Women's entry into male institutions and their abandonment of women's institutions created opportunities for male staff who had been prohibited by custom, if not by law, from working in women's institutions. Male and female correctional staff's entry into institutions housing female prisoners resulted in complaints, litigation, and reports of sexual abuse. (25) These complaints were met with law suits requesting same-sex supervision. By and large, male prisoners have lost challenges to cross-gender supervision. (26) However, female prisoners have had much greater success, with courts routinely recognizing a greater need and expectation of privacy for women. (27)

    2. Sexual Abuse of Women Slaves

      Sexual abuse was a prominent feature of the enslavement of African women in the United States. (28) While slavery visited horrific and unimaginable abuse on all slaves, women slaves experienced abuse that was particularly related to their gender. (29) Women slaves were routinely used as concubines for male slave owners, their relatives and their owner's guests. (30) They were systematically impregnated by their owners, and at their owner's request, by other slaves in order to produce children that were sold, worked or in turn bred to raise other slaves. (31) Much of the early abolitionist work by women reformers, the same reformers who led the movement to create women's prisons, focused on sexual abuse of female slaves. (32)

      In fact, Harriet Jacobs, one of the early female abolitionists and a former slave wrote extensively of the sexual exploitation of female slaves. (33) At the same time the sexual degradation of female slaves was also used rhetorically by early women's rights groups who compared their lack of rights to that of female slaves--making the plea that their treatment should be better than that of female slaves. (34) Their failure to get that "better" treatment moved them to abandon both the abolition movement and the reform of women's prisons, in favor of gaining suffrage. (35)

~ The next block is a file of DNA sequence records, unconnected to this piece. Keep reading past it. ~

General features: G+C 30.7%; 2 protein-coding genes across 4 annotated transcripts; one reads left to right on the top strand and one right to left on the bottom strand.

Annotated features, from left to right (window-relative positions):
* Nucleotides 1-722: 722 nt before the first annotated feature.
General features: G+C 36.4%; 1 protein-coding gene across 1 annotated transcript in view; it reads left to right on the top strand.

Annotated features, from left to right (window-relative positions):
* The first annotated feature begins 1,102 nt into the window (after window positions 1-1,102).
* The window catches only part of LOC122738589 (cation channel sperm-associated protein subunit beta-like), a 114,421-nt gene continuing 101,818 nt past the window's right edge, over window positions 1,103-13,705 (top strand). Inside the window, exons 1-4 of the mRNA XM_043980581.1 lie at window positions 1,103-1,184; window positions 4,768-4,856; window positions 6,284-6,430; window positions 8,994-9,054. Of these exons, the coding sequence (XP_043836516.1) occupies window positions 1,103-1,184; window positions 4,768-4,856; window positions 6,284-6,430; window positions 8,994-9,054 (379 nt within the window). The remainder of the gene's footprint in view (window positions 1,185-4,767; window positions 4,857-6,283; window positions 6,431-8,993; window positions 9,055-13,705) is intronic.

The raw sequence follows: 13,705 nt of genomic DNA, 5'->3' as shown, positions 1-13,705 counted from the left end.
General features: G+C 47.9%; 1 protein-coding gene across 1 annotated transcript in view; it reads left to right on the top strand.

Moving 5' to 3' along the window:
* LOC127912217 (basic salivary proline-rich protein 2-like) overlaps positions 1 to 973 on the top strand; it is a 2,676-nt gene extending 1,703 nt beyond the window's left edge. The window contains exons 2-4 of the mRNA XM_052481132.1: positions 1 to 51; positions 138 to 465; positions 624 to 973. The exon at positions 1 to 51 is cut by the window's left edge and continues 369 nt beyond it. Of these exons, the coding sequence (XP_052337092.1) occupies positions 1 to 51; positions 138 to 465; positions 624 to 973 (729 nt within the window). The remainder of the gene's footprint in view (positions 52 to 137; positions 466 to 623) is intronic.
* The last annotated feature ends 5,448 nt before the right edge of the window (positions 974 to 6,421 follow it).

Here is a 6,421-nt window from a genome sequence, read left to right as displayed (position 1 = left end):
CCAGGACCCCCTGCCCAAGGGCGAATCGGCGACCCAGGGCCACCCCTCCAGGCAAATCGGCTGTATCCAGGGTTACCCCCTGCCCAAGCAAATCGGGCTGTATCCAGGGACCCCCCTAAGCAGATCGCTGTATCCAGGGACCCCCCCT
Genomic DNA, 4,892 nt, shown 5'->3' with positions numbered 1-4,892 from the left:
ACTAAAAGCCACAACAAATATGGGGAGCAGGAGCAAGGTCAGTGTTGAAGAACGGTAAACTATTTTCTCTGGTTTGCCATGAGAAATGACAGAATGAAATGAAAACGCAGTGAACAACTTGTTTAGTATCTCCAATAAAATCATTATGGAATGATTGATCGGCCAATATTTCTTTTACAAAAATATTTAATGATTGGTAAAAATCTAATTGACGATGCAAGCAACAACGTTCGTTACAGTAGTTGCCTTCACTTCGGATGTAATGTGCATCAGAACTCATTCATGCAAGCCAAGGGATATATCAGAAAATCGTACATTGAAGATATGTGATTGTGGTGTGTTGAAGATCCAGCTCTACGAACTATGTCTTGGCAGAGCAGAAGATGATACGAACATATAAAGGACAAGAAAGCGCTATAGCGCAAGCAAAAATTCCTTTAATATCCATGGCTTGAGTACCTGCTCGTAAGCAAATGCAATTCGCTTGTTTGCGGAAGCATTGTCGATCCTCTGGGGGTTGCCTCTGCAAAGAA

Slavery (36) and sexual abuse of women in prison share many congruencies and certainly obvious differences. The sexual abuse of slaves differed from sexual abuse of women in prison in at least one fundamental and important way--its legality. Slavery and the sexual abuse of slaves that occurred as a result of it were legally sanctioned in the United States, while arguably sexual abuse of women in custody is not. (37) It would be tempting to say that sexual abuse in institutional settings primarily affects women, and therefore--like slavery--an identifiable group is targeted for discriminatory treatment. That, however, is not true. Both male and female prisoners frequently face sexual abuse by both staff and other inmates as a means of domination. (38)

    Similar to sexual abuse in prisons, sexual abuse of slaves also was not limited to abuse of females. Though sexual abuse of male slaves did not take the same form as sexual abuse of women slaves, male slaves were targeted for abuse related to their sexuality--often facing castration as a form of oppression. (39) Thus, a congruency of both sexual abuse of women in prison and women in slavery is that sexual abuse was and is used as a tool of oppression.

    1. Sexual Violence as a Tool of Oppression

      Sexual violence has been used as a means of oppression, control and retribution against women in custody both domestically and internationally. (40) On the international stage, in times of war, sexual abuse, usually against women, is frequently used during investigation as a means of intimidation or torture. (41) The literature on the experience of women in slavery and that of women prisoners is replete with accounts of the sexual abuse of women. (42)

      An offshoot of sexual violence is the complicated relationships that sometimes emerge between captive and captor. Both in slavery and in prison, the roles of the oppressed and the oppressor can become confused--sometimes resulting in relationships that stretch traditional boundaries of captor and captive. (43) There are many accounts of women slaves bearing children and having long-term relationships with their owners. (44) The same is true for women in custody. (45) The reasons for these relationships are quite complex. They can certainly be motivated by love, (46) sexual desire, (47) or desire to bear children (48)--even under oppressive conditions. (49) These relationships, in the context of slavery, were often motivated by need--the oppressor had access to items that would make slavery or imprisonment more bearable--better food or clothing, better work assignments, protection from other oppressors, and increased status within the framework. (50) The same is true for women prisoners. (51)

      Because of the imbalance of power inherent to the position of authority that captors hold over the captured, the concept of consent may have only limited value in evaluating these relationships. (52) In slavery, however, consent was not an issue. Slave masters...